Evidence suggests patients with poorly controlled systemic diseases, including diabetes, high blood pressure, or heart disease, are more likely to develop visually significant cataracts earlier than those without these conditions. Diabetics, in particular, can rapidly develop cataracts in the setting of elevated blood sugar. There is also some evidence to suggest that UV exposure can hasten the development of cataracts. Antioxidants (especially vitamin C) and carotenoids in the diet may slow down the progression of some types of cataracts, but the evidence is conflicting.

The best advice is to stay healthy; if you are currently a smoker, stop smoking, eat a balanced diet rich in vegetables and fruit, exercise, and protect yourself from the sun with sunglasses and wide-brimmed hats. Even if these actions don’t prevent a cataract, it will help protect against heart disease, skin cancer, and probably macular degeneration. Unlike some other eye conditions associated with aging (glaucoma or macular degeneration), the vision changes associated with cataracts are not permanent, but it can be difficult for patients to differentiate between vision loss from cataracts and vision loss from other eye conditions. For this reason, it is recommended all patients over the age of 60 have an eye examination through dilated pupils at least every two years. This kind of exam allows your eye care professional (optometrist or ophthalmologist) to check for signs of cataracts, as well as screen for other age-related eye conditions.


Cataract is a curable eye disease. Mild cataracts are often symptomatic. As they progress, patients may be able to negate the vision changes with better lighting and stronger eyeglasses. At a certain point, however, the vision changes caused by cataracts will be significant enough that surgery is needed to improve vision. Cataract surgery is indicated only when it interferes with vision enough to prevent driving, reading, or other essential activities. Cataract surgery is the most common operation performed today in the United States. The procedure is outpatient, quick, painless, and very safe. If you have cataracts in both eyes (which is often the case), the surgeon will remove only one of them at first; you will have to return at a later date for the second eye to be operated on.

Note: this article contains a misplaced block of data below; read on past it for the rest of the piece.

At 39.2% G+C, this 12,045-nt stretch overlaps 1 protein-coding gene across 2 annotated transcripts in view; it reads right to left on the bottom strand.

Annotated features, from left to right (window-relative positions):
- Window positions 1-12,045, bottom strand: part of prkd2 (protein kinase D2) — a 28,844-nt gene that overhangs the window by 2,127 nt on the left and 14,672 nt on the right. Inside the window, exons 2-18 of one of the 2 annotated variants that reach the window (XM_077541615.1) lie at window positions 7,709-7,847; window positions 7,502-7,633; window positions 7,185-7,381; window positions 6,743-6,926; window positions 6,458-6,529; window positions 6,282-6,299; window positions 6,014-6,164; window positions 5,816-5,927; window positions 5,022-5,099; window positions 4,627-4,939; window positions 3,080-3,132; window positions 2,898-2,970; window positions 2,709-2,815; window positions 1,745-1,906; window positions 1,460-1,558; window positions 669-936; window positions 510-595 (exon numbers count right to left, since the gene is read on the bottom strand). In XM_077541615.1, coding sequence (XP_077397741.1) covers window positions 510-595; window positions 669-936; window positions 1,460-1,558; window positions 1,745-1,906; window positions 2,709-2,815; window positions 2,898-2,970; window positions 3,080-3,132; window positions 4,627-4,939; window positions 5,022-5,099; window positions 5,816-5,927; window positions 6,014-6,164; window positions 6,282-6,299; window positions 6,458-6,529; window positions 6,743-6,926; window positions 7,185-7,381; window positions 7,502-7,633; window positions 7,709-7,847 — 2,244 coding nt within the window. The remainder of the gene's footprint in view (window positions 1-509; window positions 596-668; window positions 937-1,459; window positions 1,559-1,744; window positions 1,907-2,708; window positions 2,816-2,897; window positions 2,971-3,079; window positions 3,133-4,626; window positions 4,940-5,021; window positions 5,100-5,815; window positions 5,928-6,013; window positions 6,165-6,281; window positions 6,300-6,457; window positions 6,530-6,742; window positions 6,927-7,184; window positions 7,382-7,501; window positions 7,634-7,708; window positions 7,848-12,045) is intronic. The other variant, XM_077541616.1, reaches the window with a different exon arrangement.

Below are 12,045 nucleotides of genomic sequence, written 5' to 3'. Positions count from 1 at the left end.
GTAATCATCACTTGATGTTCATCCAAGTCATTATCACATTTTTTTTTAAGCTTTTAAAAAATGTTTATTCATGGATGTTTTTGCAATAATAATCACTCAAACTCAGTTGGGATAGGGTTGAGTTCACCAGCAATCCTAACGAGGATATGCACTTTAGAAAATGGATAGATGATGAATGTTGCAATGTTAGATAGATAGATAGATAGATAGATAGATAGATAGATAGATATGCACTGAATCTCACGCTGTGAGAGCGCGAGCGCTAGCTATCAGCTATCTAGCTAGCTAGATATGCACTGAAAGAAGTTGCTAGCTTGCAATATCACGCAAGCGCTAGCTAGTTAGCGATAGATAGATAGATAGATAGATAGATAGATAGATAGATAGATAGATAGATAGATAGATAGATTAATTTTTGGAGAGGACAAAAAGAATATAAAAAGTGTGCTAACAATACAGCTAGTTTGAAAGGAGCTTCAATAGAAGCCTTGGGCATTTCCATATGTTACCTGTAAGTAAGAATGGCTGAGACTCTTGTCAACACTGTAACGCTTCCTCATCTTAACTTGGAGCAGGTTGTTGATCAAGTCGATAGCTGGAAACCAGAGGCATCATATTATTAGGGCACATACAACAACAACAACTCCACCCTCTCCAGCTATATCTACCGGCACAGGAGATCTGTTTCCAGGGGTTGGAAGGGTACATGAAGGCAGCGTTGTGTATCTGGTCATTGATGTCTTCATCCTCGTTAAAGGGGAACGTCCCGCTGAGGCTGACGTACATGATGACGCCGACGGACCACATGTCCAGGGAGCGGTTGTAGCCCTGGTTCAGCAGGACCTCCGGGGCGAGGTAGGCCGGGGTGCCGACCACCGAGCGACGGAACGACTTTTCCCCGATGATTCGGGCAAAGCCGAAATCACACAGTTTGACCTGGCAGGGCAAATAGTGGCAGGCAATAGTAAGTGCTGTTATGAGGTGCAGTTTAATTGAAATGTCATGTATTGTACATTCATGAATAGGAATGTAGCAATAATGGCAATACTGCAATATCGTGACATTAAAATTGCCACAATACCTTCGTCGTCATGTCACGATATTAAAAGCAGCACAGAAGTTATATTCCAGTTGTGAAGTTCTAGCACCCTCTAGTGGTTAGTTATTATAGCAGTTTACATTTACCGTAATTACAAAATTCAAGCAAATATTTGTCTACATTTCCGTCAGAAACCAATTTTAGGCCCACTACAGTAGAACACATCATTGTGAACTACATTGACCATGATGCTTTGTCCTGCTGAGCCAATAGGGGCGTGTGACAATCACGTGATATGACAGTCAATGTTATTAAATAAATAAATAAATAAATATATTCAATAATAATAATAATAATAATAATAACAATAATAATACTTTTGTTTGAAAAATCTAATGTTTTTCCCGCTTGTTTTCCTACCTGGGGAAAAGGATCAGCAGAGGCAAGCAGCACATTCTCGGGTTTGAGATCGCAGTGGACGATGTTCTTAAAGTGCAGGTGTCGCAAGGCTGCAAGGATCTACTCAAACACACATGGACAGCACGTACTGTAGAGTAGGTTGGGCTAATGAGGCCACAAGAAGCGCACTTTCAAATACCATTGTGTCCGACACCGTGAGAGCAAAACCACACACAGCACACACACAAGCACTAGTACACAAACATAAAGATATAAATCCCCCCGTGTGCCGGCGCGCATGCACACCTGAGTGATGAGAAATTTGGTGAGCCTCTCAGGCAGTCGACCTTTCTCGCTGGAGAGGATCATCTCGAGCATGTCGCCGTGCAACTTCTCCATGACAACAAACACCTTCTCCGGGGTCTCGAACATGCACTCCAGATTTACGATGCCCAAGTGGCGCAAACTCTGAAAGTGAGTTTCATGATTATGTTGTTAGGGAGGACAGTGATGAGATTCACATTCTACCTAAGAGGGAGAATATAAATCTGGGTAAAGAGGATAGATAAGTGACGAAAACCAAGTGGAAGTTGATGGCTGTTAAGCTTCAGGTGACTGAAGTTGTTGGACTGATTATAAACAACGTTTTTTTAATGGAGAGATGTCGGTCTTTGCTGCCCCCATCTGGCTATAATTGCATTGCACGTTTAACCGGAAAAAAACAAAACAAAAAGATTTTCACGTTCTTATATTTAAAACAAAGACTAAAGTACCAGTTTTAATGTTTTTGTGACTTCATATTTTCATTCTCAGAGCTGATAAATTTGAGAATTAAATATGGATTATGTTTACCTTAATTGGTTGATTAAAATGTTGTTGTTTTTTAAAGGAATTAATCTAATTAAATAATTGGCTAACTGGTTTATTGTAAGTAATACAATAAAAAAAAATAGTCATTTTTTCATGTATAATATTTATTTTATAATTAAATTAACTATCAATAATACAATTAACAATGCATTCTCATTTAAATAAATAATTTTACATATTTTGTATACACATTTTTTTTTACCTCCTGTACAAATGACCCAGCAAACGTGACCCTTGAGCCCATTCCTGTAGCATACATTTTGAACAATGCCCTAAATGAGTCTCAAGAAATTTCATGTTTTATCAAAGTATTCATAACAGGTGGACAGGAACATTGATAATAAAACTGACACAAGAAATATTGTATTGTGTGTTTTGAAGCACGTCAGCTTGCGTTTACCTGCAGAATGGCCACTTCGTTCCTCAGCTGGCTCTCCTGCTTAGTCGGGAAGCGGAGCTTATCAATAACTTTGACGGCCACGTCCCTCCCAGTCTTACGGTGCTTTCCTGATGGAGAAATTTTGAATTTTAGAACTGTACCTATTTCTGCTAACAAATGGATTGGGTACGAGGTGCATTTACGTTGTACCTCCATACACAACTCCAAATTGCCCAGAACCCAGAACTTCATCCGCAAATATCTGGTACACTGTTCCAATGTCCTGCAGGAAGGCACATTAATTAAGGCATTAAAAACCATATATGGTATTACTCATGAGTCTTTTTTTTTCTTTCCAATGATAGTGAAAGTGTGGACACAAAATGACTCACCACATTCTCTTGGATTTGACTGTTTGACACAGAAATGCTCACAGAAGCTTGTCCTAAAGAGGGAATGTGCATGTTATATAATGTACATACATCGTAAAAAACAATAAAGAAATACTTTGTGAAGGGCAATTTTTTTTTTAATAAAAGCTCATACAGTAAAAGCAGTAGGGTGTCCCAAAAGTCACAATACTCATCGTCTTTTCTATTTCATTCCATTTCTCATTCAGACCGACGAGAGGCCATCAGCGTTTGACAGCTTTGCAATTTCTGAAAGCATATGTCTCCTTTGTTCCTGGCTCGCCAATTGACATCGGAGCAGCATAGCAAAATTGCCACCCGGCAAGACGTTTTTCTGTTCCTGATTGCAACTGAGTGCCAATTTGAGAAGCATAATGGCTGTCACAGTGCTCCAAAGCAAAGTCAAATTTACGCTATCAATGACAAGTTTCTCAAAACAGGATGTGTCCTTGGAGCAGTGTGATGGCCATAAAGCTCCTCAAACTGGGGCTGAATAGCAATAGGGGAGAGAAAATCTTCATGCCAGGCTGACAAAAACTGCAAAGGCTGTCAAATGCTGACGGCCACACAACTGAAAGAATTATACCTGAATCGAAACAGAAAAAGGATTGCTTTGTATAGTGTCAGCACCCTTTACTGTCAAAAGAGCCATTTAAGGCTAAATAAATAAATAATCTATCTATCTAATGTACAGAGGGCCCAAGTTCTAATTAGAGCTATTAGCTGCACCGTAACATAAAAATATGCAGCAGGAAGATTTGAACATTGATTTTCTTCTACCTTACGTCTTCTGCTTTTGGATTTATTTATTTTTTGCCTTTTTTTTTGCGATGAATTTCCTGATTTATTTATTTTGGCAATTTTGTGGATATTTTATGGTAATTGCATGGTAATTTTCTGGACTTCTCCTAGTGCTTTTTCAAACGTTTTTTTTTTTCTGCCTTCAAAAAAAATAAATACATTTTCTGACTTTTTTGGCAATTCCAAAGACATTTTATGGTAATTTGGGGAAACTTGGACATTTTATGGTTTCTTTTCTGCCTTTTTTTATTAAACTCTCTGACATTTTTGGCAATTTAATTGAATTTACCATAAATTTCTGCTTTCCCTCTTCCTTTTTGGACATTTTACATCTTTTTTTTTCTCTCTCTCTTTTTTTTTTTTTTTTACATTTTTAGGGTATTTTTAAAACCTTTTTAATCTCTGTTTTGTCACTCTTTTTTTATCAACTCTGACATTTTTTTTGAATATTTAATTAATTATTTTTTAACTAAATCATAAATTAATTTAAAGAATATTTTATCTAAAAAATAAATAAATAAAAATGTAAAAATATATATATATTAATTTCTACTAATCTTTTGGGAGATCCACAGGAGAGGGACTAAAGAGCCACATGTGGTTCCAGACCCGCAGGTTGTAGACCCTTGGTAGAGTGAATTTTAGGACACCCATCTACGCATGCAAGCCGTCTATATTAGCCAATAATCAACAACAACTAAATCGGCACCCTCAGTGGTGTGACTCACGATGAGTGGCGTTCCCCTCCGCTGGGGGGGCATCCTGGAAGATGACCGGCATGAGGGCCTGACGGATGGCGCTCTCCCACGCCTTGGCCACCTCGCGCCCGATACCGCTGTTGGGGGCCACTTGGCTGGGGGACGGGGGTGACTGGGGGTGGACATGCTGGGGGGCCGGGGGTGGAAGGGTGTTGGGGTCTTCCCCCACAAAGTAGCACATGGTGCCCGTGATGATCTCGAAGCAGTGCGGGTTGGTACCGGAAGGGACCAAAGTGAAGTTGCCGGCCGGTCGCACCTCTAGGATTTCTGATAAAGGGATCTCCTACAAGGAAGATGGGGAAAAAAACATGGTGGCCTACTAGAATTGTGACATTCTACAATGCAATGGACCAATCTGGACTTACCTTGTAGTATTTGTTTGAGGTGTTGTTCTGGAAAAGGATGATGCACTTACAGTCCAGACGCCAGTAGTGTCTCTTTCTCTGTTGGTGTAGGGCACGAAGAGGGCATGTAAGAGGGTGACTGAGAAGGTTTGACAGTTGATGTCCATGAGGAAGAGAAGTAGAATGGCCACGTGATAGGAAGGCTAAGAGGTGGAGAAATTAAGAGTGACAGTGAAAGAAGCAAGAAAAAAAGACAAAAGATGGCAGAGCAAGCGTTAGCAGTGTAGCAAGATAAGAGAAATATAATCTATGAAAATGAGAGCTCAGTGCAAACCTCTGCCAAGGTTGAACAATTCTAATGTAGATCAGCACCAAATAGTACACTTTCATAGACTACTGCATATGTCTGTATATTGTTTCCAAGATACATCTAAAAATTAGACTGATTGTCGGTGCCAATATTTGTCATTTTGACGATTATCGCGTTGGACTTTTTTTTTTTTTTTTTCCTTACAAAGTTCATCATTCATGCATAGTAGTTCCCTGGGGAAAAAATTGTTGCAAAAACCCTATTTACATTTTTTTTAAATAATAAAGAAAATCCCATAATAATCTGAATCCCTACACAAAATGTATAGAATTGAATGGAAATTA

Cataracts are usually removed these days by a procedure called phacoemulsification, or phaco (phaco is Greek for lens, and emulsification means to liquify, just like the setting on a blender). Your doctor makes a small incision (about 2 mm) on the side of the cornea where the white and colored part of the eye meet. The doctor then inserts a tiny probe into the eye that uses ultrasound waves to break up the lens and suction out the pieces. A clear, artificial lens (called an intraocular lens or IOL) is placed in the eye during surgery to replace the removed lens. These artificial lenses can be tailored to the individual needs of each patient’s eye and can correct common refractive errors, such as near-sightedness, far-sightedness, and sometimes astigmatism as well. Because of this, patients are usually much less reliant on glasses after cataract surgery. The new lens requires no care and remains in the eye for the rest of the patient’s lifetime.

Patients often ask if cataracts can return after surgery. Just like with the removal of an appendix or gallbladder, a cataract cannot grow back after it is removed. However, up to 20 percent of people will develop something called a posterior capsular opacification (PCO) after cataract surgery. This is simply a proliferation of some residual lens cells left in the eye after surgery, and while these cells do not represent the growth of a new cataract, the can sometimes result in visual symptoms similar to that of cataracts. For this reason, this condition is sometimes referred to as a “second cataract.” Unlike with a true cataract, a PCO requires only a very quick, in-office laser procedure called a YAG capsulotomy to remedy. Development of a PCO can be detected in routine dilated eye exams after surgery.